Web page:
Even if You are Fired for Cause, You Still Have a Right to Workers’ Compensation if You are Injured

You may be aware that when you are injured at work you are entitled to receive benefits under the Illinois Workers’ Compensation Act. However, if you are injured at work and then lose your job for some other reason, you may be unsure of your rights when it comes to receiving workers’ compensation. Fortunately, a recently decided case confirms that you are still entitled to receive compensation, even if you are fired for good cause.

Man Seeks Workers’ Compensation From Wal-Mart

In Matuszczak v. Illinois Workers’ Compensation Commission, Mr. Matuszczak sought workers’ compensation benefits from Wal-Mart. An arbitrator initially awarded him benefits after determining that he sustained accidental injuries that arose out of and in the course of his employment at Wal-Mart. The Illinois Workers’ Compensation Commission (Commission) affirmed most of that award but vacated a part of the award dealing with temporary total disability (TTD) benefits. The DuPage County Circuit Court reinstated the TTD award. Wal-Mart argued on appeal that Matuszczak should not receive TTD benefits for any time period after June 12, 2011 because on that date he was fired for cause.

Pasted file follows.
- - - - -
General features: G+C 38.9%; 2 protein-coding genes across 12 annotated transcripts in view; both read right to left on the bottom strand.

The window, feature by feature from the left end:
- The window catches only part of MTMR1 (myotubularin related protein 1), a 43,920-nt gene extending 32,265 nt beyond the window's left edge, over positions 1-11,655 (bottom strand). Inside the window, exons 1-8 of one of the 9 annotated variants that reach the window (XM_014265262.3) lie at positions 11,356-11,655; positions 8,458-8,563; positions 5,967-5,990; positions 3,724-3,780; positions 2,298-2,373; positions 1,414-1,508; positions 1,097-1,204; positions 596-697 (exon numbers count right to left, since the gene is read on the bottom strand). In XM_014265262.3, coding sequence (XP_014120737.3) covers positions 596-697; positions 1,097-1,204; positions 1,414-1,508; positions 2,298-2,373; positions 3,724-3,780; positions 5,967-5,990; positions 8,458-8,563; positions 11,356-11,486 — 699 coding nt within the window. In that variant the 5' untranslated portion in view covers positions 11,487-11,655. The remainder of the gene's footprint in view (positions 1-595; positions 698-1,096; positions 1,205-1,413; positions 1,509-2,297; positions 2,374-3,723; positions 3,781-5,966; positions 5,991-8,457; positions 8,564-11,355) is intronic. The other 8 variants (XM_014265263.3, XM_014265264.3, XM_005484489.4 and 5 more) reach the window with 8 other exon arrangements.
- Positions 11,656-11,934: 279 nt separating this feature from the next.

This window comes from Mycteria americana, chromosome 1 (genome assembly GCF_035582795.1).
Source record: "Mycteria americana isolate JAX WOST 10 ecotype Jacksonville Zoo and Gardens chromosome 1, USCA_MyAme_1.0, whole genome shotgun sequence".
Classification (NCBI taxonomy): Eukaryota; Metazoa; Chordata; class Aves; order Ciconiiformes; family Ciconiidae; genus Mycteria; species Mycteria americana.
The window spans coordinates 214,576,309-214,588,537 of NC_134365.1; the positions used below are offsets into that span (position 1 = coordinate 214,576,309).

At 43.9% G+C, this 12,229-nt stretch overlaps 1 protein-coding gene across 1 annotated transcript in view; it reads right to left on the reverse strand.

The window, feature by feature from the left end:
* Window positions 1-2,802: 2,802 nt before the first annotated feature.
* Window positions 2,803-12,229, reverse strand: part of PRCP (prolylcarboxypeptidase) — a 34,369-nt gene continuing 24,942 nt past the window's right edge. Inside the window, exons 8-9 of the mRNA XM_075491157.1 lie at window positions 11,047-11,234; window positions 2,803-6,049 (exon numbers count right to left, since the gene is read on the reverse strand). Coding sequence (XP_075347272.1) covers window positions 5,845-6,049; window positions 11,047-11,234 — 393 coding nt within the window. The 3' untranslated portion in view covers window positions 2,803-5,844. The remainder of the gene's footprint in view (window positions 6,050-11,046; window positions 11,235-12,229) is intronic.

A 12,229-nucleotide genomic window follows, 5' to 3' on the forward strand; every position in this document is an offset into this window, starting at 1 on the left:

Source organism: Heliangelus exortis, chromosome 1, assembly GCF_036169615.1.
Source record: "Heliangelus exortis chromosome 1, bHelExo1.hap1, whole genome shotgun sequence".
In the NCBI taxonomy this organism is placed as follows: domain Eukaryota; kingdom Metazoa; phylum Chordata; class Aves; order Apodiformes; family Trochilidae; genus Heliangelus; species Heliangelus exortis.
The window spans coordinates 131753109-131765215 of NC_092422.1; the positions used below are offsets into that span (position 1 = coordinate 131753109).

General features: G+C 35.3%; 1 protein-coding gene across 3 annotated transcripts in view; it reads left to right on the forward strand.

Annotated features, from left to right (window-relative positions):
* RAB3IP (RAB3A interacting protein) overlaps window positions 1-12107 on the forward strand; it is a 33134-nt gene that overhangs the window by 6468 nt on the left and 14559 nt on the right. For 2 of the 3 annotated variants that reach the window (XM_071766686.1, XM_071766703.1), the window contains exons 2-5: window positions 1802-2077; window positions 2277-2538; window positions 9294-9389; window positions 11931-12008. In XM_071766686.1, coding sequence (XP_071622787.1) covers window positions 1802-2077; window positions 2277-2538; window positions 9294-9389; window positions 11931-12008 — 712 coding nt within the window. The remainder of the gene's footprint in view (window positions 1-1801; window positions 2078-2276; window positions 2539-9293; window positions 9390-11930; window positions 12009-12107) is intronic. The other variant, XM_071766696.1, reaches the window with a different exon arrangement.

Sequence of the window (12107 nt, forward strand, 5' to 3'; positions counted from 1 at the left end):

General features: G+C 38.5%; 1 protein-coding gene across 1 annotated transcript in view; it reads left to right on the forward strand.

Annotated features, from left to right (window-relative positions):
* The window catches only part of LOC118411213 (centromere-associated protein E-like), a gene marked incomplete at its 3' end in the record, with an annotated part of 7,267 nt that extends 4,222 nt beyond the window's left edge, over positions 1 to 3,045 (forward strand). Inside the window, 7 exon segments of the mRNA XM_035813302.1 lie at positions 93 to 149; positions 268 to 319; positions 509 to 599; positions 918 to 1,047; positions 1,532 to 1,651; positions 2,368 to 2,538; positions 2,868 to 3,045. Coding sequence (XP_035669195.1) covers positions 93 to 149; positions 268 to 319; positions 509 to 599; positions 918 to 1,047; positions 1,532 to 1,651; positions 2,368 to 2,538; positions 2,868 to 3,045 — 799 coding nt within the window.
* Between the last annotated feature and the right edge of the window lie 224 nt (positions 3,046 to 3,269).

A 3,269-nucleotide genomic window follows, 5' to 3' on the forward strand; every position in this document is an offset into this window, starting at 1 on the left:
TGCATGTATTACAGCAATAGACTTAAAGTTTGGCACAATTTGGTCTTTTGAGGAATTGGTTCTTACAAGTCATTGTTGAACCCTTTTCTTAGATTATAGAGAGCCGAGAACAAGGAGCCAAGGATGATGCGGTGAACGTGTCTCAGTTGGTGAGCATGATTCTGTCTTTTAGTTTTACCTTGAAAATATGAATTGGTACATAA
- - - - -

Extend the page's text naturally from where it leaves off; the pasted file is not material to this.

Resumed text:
Being Fired for Cause Does Not Limit Workers’ Compensation Rights

When Wal-Mart fired Matuszczak he wrote a statement admitting that he had stolen cigarettes from Wal-Mart on multiple occasions. This led to his termination. At the time he was fired, he was working under a light duty restriction due to his work injury. After being fired he looked for a new job he could do with his light-duty restriction but was not immediately successful. Wal-Mart argued on appeal that the Commission should be allowed to use its discretion to deny Matuszczak TTD benefits under these circumstances.

The appellate court disagreed. It cited a decision of the Illinois Supreme Court, Interstate Scaffolding, which says two important things: (1) the automatic denial of TTD benefits to an injured employee when the employee has been discharged by the employer is prohibited, and (2) an employer’s TTD obligation continues until the employee’s medical condition has stabilized. The appellate court interpreted these holdings to mean that even in a case of for-cause dismissal like Matuszczak’s, an employee cannot be denied TTD benefits.

Call Bizzieri Law Offices

When you are injured at work, it can seem like everyone is working against you. This is especially true if you ultimately lose your job. If this happens to you, you will need the help of experienced Summit workers’ compensation lawyers. Call the attorneys at Bizzieri Law Offices and we can schedule a free consultation. You can reach us today at (773)881-9000.

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